Mr Sibanyoni made a request that the Committee vote in favour of the Bill and that if it cannot be done at the time, the Chairperson and members and officials present at the meeting refer the matter to the NCOP for consideration and voting in accordance with the guidelines. If South Africa can legislate this Bill, it has a potential of being exported to other countries as IP. This way Government will not be concentrating on mining and agriculture for national income, but IP has a potential of making sure that government gets the necessary funds. He gave an example using China which has 39 million civil servants. Apply the concept he mentioned before of payslips, China could make R390 million per month. Based on the International Intellectual Property treaties, China would have to pay compensation to the author of the Bill and the author being a South African would have to be duty bound to pay 15% tax to the government. As the author, he is willing to part with 5% or 10% over and above the 15% in line with Corporate Social Responsibility.
There are 196 countries all over the world, so if each country were to embrace this Bill, that would mean more tax for the South African Government.
Mr S Mthimunye (ANC, Mpumalanga) said that all Members of Parliament (MP) should perhaps get advice or comments of the relevant departments before they can make a decision.
Mr Sandile Nene, Advisor to the Minister of Communications, Department of Communications (DOC) said that they were interacting with this text for the first time. He questioned its practicality saying that within the Government Communication and Information System (GCIS), they already have a media bulk buying unit which an advertising agency is essentially working for the government. The DOC in working with the advertising industry is confronted with the emergence of the fourth industrial revolution and advertisers going online. The biggest generators of income coming from the top 20 advertisers in the country are not South African companies. As the department responsible for communication and marketing, they are confronted with a number of realities which are saying the businesses must change and embrace technology for their long-term self-sustainability, otherwise they will not be able to generate anything. It also requires policy making and regulatory intervention because if everything is going online and is interrupting businesses, then they need to come back with a mechanism that explains how government can generate income from such online activities.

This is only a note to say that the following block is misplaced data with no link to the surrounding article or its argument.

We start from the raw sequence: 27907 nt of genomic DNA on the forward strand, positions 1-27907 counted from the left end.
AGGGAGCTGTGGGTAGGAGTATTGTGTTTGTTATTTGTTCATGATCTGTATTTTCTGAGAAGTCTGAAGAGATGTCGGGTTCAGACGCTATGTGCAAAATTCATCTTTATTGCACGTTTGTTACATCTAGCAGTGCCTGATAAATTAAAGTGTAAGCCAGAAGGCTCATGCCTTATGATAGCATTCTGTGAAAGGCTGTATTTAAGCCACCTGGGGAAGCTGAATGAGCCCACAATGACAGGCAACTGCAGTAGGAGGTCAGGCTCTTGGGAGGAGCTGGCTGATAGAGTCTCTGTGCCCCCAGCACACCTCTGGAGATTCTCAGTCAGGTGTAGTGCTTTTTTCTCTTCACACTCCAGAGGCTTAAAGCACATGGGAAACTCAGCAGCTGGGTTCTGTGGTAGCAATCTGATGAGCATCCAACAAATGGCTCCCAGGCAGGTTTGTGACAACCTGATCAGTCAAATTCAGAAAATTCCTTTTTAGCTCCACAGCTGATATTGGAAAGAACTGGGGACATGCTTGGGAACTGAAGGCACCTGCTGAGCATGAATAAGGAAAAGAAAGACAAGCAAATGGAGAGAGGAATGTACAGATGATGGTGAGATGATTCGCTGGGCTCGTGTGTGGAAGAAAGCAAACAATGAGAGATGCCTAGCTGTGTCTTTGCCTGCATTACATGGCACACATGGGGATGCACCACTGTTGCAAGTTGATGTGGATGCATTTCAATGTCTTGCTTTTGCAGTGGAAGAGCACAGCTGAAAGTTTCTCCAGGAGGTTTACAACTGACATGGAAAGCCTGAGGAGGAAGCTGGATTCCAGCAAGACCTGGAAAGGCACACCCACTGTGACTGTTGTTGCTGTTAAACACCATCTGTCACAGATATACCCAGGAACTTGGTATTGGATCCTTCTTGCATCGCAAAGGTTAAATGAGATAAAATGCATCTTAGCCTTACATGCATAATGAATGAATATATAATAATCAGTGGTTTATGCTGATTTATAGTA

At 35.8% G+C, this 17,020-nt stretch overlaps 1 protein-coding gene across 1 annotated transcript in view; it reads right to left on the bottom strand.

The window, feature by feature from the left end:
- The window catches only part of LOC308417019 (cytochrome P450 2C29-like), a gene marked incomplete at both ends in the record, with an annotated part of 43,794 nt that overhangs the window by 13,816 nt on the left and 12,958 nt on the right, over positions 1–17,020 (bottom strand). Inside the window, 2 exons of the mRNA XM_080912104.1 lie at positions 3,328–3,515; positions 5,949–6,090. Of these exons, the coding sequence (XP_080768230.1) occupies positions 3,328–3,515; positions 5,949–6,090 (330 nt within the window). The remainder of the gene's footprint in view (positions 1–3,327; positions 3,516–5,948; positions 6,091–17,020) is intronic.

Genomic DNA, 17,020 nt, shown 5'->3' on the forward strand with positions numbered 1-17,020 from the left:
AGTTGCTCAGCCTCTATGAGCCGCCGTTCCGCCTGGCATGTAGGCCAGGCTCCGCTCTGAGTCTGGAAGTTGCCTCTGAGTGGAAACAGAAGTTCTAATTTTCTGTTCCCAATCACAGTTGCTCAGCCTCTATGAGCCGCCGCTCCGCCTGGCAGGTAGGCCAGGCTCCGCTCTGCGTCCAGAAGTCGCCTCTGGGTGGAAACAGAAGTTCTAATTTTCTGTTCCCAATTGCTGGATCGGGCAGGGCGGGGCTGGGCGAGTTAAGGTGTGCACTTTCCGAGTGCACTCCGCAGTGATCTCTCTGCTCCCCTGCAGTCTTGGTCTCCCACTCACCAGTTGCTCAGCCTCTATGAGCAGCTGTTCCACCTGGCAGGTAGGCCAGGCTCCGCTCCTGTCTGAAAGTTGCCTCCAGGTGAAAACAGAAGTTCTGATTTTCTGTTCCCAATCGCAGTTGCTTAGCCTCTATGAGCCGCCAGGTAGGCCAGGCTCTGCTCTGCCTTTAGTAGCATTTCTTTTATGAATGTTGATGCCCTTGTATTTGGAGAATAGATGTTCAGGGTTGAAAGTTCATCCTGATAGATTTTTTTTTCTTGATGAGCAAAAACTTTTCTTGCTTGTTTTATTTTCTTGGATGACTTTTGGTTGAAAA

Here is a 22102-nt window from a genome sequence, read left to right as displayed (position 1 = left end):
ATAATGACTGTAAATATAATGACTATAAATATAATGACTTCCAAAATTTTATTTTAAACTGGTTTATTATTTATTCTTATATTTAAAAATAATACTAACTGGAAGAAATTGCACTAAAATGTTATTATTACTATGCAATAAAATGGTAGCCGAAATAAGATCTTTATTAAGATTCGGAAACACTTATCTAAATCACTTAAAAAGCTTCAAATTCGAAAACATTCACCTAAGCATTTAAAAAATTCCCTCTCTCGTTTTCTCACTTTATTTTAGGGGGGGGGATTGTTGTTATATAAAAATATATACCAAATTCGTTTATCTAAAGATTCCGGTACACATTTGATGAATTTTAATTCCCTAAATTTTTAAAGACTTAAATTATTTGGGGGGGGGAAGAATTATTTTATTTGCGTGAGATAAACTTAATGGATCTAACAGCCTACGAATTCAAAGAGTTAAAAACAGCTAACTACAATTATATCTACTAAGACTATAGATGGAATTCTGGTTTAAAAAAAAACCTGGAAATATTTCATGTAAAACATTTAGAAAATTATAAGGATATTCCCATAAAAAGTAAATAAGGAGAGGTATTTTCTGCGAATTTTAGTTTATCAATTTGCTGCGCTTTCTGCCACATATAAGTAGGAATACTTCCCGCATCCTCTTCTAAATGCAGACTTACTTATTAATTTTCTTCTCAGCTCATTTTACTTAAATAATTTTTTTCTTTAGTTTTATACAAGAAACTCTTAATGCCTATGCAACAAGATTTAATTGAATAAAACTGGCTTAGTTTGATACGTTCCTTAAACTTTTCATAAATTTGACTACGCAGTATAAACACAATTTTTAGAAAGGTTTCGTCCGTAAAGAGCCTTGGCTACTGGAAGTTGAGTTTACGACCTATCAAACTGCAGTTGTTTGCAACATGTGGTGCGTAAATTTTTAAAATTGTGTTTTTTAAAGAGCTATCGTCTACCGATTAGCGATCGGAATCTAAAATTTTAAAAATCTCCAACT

Ms Nicolette Prinsloo, Directorate: Distribution Services, GCIS said that she shares the sentiments of her colleague because there already is a media buying agency within the GCIS. She is concerned that establishing another agency of this nature within government would be a duplication. It would require a huge amount of capacity to monitor such an agency as it would be a Chief Directory on its own. She does not see how state funds will be used to pay a government agency, and how this will compare to what private agencies are paying. The government has invested funds within the marketing industry in support of small businesses, and passing this bill will force the state to keep those funds to itself. She wishes to see the research behind the concept.